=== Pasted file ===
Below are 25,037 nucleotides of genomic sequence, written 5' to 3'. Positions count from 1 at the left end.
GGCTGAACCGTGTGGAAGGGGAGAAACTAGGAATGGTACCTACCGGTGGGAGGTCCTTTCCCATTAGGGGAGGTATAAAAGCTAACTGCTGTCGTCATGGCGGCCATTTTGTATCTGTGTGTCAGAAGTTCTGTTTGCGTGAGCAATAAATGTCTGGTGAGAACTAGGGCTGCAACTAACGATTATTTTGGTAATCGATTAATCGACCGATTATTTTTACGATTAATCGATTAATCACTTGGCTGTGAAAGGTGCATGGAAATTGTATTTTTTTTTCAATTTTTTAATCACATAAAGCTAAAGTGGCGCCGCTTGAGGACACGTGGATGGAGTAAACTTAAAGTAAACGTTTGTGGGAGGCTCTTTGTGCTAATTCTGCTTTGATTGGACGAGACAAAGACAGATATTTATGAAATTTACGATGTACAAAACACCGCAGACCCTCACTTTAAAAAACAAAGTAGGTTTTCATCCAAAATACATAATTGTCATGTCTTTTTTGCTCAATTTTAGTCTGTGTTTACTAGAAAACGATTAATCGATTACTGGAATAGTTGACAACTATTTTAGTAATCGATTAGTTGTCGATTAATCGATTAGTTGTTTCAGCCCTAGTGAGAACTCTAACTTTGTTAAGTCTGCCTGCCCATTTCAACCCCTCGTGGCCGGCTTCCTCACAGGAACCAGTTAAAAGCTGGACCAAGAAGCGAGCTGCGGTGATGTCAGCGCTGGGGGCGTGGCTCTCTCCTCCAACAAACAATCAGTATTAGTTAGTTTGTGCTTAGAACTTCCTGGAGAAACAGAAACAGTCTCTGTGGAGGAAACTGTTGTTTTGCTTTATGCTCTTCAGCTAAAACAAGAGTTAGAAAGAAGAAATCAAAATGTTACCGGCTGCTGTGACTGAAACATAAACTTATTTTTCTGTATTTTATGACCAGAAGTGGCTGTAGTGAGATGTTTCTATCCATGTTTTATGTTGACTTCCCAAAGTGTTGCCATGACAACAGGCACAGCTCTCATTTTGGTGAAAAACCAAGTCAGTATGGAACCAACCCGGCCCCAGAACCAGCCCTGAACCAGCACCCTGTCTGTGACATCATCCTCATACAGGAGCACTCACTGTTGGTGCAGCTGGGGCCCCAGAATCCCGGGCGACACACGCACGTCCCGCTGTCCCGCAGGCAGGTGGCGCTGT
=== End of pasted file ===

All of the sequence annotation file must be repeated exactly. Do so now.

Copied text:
Below are 25,037 nucleotides of genomic sequence, written 5' to 3'. Positions count from 1 at the left end.
GGCTGAACCGTGTGGAAGGGGAGAAACTAGGAATGGTACCTACCGGTGGGAGGTCCTTTCCCATTAGGGGAGGTATAAAAGCTAACTGCTGTCGTCATGGCGGCCATTTTGTATCTGTGTGTCAGAAGTTCTGTTTGCGTGAGCAATAAATGTCTGGTGAGAACTAGGGCTGCAACTAACGATTATTTTGGTAATCGATTAATCGACCGATTATTTTTACGATTAATCGATTAATCACTTGGCTGTGAAAGGTGCATGGAAATTGTATTTTTTTTTCAATTTTTTAATCACATAAAGCTAAAGTGGCGCCGCTTGAGGACACGTGGATGGAGTAAACTTAAAGTAAACGTTTGTGGGAGGCTCTTTGTGCTAATTCTGCTTTGATTGGACGAGACAAAGACAGATATTTATGAAATTTACGATGTACAAAACACCGCAGACCCTCACTTTAAAAAACAAAGTAGGTTTTCATCCAAAATACATAATTGTCATGTCTTTTTTGCTCAATTTTAGTCTGTGTTTACTAGAAAACGATTAATCGATTACTGGAATAGTTGACAACTATTTTAGTAATCGATTAGTTGTCGATTAATCGATTAGTTGTTTCAGCCCTAGTGAGAACTCTAACTTTGTTAAGTCTGCCTGCCCATTTCAACCCCTCGTGGCCGGCTTCCTCACAGGAACCAGTTAAAAGCTGGACCAAGAAGCGAGCTGCGGTGATGTCAGCGCTGGGGGCGTGGCTCTCTCCTCCAACAAACAATCAGTATTAGTTAGTTTGTGCTTAGAACTTCCTGGAGAAACAGAAACAGTCTCTGTGGAGGAAACTGTTGTTTTGCTTTATGCTCTTCAGCTAAAACAAGAGTTAGAAAGAAGAAATCAAAATGTTACCGGCTGCTGTGACTGAAACATAAACTTATTTTTCTGTATTTTATGACCAGAAGTGGCTGTAGTGAGATGTTTCTATCCATGTTTTATGTTGACTTCCCAAAGTGTTGCCATGACAACAGGCACAGCTCTCATTTTGGTGAAAAACCAAGTCAGTATGGAACCAACCCGGCCCCAGAACCAGCCCTGAACCAGCACCCTGTCTGTGACATCATCCTCATACAGGAGCACTCACTGTTGGTGCAGCTGGGGCCCCAGAATCCCGGGCGACACACGCACGTCCCGCTGTCCCGCAGGCAGGTGGCGCTGT